Dave & Dujanovic: Is it time for Utah to switch to artificial grass?
SALT LAKE CITY — Hey, Utah, is it time to scrap your green lawn for artificial grass to save water now that the governor has declared a state of emergency due to the “exceptional” drought?
About 60% of the residential water supply in Utah is used for growing our green lawns.
Taun Beddes of the KSL Greenhouse Show and USU Extension joined Dave Noriega and Debbie Dujanovic to explain the pros and cons behind the fake grass that we may need to transition to while stuck in a drought.
Artificial grass typically costs $5.50 to $18.75 per square foot.
Dave isn’t willing to shell out that much green for fake green.
“They’re doing it all over Arizona, I just returned from Arizona. It seems like Utah’s way behind the times when I compare it to my home state of Arizona. This artificial turf is everywhere [in Arizona] going into new homes and parking strips and backyards. What’s your take on Utah, are we behind the times?” Debbie asked.
“We’re usually about 15 to 20 years behind cities like Denver, Phoenix, and Las Vegas as far as what we’re doing for water conservation,” Beddes said.
“I didn’t realize this isn’t the case for most of Utah, but in Kaysville we have secondary water,” Dave said. “Is secondary water common in Utah?”
“It is. A lot of newer areas that are just being developed don’t have secondary water,” Beddes said.
“What’s the upside to fake turf, Taun, and what’s the downside to fake turf?” Debbie asked.
“The upside is, there’s no watering. You may have to hose it down every once while to get the dust off . . . but there’s literally no water, and the technology has improved so much that you can play on it. It’s cushioned, and it looks almost like turf.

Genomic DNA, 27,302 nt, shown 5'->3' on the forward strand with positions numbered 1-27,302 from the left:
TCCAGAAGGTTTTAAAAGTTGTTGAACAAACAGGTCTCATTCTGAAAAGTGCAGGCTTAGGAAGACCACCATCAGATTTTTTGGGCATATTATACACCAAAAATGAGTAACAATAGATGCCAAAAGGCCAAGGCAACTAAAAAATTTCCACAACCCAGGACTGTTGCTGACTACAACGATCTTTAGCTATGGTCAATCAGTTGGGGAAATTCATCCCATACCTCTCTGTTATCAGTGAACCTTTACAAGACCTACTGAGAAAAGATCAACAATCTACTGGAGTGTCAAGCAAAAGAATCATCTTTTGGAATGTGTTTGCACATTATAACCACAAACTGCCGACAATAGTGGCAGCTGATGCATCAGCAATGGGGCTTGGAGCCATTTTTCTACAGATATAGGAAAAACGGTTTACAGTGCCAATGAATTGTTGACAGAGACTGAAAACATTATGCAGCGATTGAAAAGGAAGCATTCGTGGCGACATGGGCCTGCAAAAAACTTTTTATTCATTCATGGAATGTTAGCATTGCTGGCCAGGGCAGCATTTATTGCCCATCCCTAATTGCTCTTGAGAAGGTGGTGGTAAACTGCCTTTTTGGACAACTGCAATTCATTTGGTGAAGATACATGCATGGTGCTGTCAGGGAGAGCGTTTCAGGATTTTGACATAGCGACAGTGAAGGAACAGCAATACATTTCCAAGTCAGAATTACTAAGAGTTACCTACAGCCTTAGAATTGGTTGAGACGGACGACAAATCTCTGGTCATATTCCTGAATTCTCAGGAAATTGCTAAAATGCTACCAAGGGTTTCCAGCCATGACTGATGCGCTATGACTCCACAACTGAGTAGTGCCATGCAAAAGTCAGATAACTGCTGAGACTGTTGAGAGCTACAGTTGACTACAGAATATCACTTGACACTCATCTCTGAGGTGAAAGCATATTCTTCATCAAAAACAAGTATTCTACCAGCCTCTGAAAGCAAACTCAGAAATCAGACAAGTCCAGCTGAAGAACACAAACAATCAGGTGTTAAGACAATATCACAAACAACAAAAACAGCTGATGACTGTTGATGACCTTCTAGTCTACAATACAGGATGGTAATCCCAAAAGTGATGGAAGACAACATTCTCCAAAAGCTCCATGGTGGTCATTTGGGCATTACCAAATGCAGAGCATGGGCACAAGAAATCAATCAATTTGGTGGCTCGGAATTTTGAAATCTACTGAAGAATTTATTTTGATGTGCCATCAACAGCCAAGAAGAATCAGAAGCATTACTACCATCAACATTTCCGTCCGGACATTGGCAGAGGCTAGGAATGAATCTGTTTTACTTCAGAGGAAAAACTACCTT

“There’s a growing number of people concerned that because the artificial turf is made of plastic, and it’s treated with certain things to keep it pliable and soft, that they don’t really want their kids on it because it may be off-gassing chemicals,” Beddes said.
Beddes also warned that artificial turf becomes extremely hot under the summer sun.
“In Phoenix where it gets really hot during summer, it’s not playable because it gets so hot,” he said.
“Grass stays cool because it’s literally evaporating water. . . . I don’t know why anybody be playing ball in 115 degrees, but if you were to expose bare skin to it, it could actually cause blistering burns on you,” he said.
Debbie asked Dave what his best argument is against replacing his natural lawn with artificial grass.
“I don’t have wheelbarrows full of cash. I’ll make it simple, too expensive,” he said.
Then, Debbie laid out her argument for installing turf.
“Utah, you seem very 1970s with your plush grass in the parking strips and your front yards and your backyards. Hey, look, fake grass to me makes life so much easier. My argument for putting in fake grass — I’m gonna set aside the cost, Dave, I don’t agree with you whatsoever. I think it’s worth it for all of the water it’s going to save.
“Now that we’re in a state of emergency for a drought, and also the time it’s going to save me for the rest of this summer mowing my backyard and making sure it stays watered,” she said.
Dave & Dujanovic can be heard weekdays from 9 a.m. to noon. on KSL NewsRadio. Users can find the show on the KSL NewsRadio website and app, a.s well as Apple Podcasts and Google Play.
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